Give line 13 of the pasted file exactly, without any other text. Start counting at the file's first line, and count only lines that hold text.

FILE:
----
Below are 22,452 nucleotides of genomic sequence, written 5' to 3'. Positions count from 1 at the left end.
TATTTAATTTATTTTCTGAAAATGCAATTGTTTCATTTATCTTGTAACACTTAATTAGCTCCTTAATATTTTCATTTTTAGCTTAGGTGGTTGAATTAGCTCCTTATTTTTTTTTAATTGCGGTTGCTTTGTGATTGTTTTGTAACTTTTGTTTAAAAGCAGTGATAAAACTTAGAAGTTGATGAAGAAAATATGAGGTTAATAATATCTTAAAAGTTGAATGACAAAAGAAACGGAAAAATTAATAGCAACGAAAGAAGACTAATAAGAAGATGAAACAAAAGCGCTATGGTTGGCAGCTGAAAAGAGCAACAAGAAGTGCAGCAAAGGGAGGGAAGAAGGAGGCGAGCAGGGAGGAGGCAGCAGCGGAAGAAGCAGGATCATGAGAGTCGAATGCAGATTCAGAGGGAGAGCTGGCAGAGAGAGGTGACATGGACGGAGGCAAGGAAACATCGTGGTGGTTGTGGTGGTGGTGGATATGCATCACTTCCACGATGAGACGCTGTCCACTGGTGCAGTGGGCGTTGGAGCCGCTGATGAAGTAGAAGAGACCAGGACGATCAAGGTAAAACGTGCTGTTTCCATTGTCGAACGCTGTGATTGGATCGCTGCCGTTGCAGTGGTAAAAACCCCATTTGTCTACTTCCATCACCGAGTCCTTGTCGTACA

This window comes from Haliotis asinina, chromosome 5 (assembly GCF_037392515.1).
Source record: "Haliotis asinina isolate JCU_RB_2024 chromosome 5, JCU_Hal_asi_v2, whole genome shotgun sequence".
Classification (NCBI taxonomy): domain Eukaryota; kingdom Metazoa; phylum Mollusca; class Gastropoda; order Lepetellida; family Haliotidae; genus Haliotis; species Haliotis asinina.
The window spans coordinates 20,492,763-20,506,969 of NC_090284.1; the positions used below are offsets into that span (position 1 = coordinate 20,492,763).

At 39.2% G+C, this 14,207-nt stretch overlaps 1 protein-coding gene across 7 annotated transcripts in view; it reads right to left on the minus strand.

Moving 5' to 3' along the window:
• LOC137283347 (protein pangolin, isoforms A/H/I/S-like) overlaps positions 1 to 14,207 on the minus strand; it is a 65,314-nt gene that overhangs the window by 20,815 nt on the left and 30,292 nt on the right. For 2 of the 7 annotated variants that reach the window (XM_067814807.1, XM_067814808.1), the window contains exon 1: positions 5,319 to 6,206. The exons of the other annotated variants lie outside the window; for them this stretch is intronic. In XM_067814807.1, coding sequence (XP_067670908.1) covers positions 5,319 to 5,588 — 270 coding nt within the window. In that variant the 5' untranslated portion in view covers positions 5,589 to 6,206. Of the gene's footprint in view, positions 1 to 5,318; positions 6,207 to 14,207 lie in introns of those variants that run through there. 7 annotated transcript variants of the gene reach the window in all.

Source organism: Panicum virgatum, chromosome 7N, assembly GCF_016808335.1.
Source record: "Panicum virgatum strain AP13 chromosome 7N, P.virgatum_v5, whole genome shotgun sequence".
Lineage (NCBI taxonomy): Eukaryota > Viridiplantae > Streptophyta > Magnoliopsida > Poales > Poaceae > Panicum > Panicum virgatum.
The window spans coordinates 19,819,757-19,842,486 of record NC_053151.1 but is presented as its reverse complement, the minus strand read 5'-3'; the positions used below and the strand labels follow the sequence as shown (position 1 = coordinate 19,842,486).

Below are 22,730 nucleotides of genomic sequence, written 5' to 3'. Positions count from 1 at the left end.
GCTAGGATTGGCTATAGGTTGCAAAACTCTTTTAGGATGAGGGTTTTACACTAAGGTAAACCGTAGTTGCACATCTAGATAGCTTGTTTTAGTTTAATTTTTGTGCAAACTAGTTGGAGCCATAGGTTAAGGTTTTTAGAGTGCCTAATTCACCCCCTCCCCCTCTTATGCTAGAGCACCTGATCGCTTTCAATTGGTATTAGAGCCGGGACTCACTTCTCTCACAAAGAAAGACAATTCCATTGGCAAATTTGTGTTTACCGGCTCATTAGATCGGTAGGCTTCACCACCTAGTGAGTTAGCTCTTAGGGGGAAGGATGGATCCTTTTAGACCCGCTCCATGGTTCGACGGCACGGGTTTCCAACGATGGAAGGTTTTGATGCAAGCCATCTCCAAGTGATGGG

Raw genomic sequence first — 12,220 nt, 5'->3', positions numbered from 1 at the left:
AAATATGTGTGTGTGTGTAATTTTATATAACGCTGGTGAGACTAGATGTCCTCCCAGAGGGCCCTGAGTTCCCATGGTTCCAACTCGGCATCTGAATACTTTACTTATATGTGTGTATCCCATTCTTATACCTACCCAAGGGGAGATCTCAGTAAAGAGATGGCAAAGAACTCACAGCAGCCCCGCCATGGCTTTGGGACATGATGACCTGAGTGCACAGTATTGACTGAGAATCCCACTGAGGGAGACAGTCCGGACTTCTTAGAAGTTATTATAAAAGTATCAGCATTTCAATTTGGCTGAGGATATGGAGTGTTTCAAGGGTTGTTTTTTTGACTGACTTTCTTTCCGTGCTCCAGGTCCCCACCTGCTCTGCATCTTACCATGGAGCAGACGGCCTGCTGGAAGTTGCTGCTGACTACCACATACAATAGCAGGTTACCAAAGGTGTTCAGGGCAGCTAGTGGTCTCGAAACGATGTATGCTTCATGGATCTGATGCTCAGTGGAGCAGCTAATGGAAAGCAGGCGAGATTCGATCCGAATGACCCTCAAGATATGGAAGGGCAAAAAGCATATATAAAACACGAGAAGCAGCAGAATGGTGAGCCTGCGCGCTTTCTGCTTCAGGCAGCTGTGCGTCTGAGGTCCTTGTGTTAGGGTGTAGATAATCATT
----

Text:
The window spans coordinates 19,819,757-19,842,486 of record NC_053151.1 but is presented as its reverse complement, the minus strand read 5'-3'; the positions used below and the strand labels follow the sequence as shown (position 1 = coordinate 19,842,486).